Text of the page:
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Journey - Departure CD (album) cover




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2.60 | 89 ratings

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Sean Trane
Special Collaborator
Prog Folk
1 stars 1.5 stars really!!

Second or third album since the industry-enforced coup on Journey and imposing Dictator Steve Perry as lifelong torturer of eardrums and certainly not an improvement over its predecessor or successors. By now, the most rebellious element, British citizen Ainsley Dunbar had either quit or most likely got fired, apparently for off-stage antics, like screwing groupies (unfortunately, I'm not kidding here, that's how sad things were). Hang that man by the balls!!!! (here I am!! ;o))) Whether this is his replacement's debut or second album remains unclear (I don't care to check it out really), but Steve Smith is nowhere close to Dunbar's fantastic drumming abilities, although the later's where being wasted since Dictator Perry came to power. The two Santana survivors (Rollie and Schon) are obviously hanging on, content on their wallets finally getting a fortunate twist of fate. This goes double for Schon with whom Perry found a songwriting partnership at the expense of Rollie, so it's no surprise that the best two tracks of the album are the two Greg got to write..

Pompously titled Departure with the 1980 date outlined and the horizontal 8 into an infinity sign, the group set out indeed to beat all records of bad taste in FM-AOR airwaves and actively contributing to moronize rock crowds around the world with tasteless Pontiac Trans-Am hood artworks and cheap sleazy cheesy and moronic ballads that will brainwash tons of so-called adults. And to show that Perry is the new master, the group starts on two of the most numbskulling hits they've written the rocker Any Way You Want It and the cheesy soul-ish Walks Like A Lady (Rollie's Hammond is the only good thing about this track), Rollie's only shot at lead vocals on this stinker of an album is a weak Someday Soon, with Perry sabotaging him in background vocals. Best forgotten. An intriguing Hammond (and hope- inducing) opening People And Places, but all hopes are quickly deceived as the track turns into a boring ballad that's probably the album's best track and impeccably played. The only other track approaching this semi-interesting status (aside the short instrumental title track) is I'm Crying, with all histrionics out.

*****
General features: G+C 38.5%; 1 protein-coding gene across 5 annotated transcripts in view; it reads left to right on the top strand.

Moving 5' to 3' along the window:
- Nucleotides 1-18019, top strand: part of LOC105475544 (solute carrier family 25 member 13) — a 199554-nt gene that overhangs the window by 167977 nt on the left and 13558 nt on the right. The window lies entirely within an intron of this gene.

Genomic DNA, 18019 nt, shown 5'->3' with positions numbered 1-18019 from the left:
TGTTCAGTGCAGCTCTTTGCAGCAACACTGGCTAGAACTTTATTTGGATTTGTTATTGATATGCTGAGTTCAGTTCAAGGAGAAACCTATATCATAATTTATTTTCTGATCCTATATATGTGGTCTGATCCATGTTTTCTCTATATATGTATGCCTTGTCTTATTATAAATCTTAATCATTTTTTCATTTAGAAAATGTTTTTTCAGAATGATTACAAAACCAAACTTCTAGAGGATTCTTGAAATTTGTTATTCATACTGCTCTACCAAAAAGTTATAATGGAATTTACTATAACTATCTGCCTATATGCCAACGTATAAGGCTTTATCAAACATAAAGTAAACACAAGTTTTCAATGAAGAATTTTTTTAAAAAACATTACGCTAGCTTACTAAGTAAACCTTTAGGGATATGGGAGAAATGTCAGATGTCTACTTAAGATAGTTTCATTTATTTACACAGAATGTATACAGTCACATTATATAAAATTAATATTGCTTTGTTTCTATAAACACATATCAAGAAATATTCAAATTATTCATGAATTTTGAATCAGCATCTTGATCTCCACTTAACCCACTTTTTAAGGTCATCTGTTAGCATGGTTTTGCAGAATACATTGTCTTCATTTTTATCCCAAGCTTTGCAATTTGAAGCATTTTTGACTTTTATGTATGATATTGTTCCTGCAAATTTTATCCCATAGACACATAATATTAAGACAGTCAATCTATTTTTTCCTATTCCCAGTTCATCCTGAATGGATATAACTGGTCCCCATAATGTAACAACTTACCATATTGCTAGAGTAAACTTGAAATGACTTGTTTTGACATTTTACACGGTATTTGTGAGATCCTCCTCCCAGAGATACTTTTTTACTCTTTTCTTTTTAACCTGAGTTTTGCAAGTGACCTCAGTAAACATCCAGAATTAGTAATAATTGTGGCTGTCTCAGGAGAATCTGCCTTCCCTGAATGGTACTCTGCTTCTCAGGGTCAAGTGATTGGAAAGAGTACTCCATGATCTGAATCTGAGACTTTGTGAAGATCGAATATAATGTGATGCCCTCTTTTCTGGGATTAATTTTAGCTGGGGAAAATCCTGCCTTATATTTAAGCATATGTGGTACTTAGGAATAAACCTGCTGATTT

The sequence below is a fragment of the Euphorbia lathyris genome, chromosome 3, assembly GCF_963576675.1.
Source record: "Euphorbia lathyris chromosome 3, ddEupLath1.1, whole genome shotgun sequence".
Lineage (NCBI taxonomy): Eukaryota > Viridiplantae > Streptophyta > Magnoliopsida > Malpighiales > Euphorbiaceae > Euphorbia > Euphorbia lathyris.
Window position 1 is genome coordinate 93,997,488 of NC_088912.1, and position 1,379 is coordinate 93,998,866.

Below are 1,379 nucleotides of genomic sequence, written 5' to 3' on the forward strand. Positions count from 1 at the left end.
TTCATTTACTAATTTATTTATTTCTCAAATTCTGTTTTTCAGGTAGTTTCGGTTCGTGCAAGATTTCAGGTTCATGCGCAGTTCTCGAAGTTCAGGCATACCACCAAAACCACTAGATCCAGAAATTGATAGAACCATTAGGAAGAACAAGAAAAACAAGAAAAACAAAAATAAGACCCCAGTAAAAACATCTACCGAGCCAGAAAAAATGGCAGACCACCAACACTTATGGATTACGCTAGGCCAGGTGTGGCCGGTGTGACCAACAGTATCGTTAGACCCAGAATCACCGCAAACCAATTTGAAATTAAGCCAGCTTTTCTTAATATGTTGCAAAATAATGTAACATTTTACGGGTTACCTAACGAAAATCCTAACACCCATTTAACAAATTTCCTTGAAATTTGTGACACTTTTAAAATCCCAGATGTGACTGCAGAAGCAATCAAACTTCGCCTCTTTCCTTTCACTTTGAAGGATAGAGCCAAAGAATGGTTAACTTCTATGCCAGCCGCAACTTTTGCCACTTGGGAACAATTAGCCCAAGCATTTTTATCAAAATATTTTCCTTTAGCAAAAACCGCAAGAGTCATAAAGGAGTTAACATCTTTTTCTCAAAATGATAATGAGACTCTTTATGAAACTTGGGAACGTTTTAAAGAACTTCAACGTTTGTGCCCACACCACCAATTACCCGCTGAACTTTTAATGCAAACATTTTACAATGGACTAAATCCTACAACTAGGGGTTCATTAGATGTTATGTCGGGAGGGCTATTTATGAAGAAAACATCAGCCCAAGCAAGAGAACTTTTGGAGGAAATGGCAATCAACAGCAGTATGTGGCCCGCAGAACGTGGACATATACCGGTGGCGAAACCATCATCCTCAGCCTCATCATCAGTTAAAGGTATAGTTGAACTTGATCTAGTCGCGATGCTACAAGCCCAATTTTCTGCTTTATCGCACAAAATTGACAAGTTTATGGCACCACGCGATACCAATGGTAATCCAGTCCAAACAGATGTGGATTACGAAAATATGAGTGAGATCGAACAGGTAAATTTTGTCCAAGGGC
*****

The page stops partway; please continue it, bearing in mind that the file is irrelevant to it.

The album continues in a typical AOR fashion that quickly irks the proghead (unlike he likes a numb skull) with shrieky vocals, harmonica (Precious Time, courtesy of Rollie) and guitars and the track succeed to each other, some obvious fillers (Line Of Fire, Good Morning Girl and Homemade Love), others being Journey semi-classics (Where Were You and Stay Awhile), but it is mostly a listless affair, where boredom seeps through every pore out of the speakers..

Soooo nicely underlined by the typical deep wisdom of a mindless corporate rock band, comes a line of unique wisdom: As A Seed Is Planted, So A Tree Shall Grow!! Yikes, why didn't we think of that ourselves??!! Don't get me wrong here, Departure is a very professional album with impeccable execution, outstanding production and everything else, but it reeks industrial standards, something to which I've grown very quickly allergic to.

Sean Trane | 1/5 |


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